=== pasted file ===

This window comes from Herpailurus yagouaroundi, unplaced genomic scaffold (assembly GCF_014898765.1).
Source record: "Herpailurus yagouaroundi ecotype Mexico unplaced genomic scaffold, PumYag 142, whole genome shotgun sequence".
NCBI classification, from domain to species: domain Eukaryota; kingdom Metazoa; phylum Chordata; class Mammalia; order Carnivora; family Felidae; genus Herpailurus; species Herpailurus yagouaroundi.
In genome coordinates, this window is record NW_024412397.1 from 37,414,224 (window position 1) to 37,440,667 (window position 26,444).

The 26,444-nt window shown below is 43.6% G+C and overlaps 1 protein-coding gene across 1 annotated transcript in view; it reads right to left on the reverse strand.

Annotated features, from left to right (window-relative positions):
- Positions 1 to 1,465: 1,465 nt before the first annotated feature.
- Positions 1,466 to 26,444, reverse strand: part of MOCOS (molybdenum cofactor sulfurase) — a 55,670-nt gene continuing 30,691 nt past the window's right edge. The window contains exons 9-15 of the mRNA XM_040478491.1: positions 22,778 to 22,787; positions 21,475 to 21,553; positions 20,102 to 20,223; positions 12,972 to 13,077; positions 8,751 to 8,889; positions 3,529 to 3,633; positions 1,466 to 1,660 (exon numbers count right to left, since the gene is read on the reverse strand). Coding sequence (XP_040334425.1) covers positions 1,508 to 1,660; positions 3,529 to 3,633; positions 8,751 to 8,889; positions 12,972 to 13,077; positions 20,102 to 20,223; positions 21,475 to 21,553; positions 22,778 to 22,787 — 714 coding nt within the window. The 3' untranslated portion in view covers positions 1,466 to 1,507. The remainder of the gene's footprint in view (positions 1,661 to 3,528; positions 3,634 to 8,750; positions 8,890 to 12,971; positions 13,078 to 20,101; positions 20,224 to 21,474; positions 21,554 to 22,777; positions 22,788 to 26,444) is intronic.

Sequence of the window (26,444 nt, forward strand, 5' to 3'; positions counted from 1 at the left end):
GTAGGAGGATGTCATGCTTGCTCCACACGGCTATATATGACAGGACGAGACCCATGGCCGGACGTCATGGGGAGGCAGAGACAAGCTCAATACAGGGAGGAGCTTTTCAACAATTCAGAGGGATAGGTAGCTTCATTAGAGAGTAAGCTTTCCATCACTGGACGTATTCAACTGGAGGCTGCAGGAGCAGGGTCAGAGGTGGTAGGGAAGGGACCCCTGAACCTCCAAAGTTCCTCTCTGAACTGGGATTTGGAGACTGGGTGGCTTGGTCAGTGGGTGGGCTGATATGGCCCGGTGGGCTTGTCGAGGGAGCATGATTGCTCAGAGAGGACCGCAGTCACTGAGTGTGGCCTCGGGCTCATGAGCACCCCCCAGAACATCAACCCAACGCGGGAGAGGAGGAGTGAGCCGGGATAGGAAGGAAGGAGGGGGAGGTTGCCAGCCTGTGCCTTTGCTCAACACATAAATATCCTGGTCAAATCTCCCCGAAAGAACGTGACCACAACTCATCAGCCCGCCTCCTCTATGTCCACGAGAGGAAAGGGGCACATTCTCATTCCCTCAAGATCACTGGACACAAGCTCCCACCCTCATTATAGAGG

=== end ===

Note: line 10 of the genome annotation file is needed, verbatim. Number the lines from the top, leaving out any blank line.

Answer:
GTAGGAGGATGTCATGCTTGCTCCACACGGCTATATATGACAGGACGAGACCCATGGCCGGACGTCATGGGGAGGCAGAGACAAGCTCAATACAGGGAGGAGCTTTTCAACAATTCAGAGGGATAGGTAGCTTCATTAGAGAGTAAGCTTTCCATCACTGGACGTATTCAACTGGAGGCTGCAGGAGCAGGGTCAGAGGTGGTAGGGAAGGGACCCCTGAACCTCCAAAGTTCCTCTCTGAACTGGGATTTGGAGACTGGGTGGCTTGGTCAGTGGGTGGGCTGATATGGCCCGGTGGGCTTGTCGAGGGAGCATGATTGCTCAGAGAGGACCGCAGTCACTGAGTGTGGCCTCGGGCTCATGAGCACCCCCCAGAACATCAACCCAACGCGGGAGAGGAGGAGTGAGCCGGGATAGGAAGGAAGGAGGGGGAGGTTGCCAGCCTGTGCCTTTGCTCAACACATAAATATCCTGGTCAAATCTCCCCGAAAGAACGTGACCACAACTCATCAGCCCGCCTCCTCTATGTCCACGAGAGGAAAGGGGCACATTCTCATTCCCTCAAGATCACTGGACACAAGCTCCCACCCTCATTATAGAGG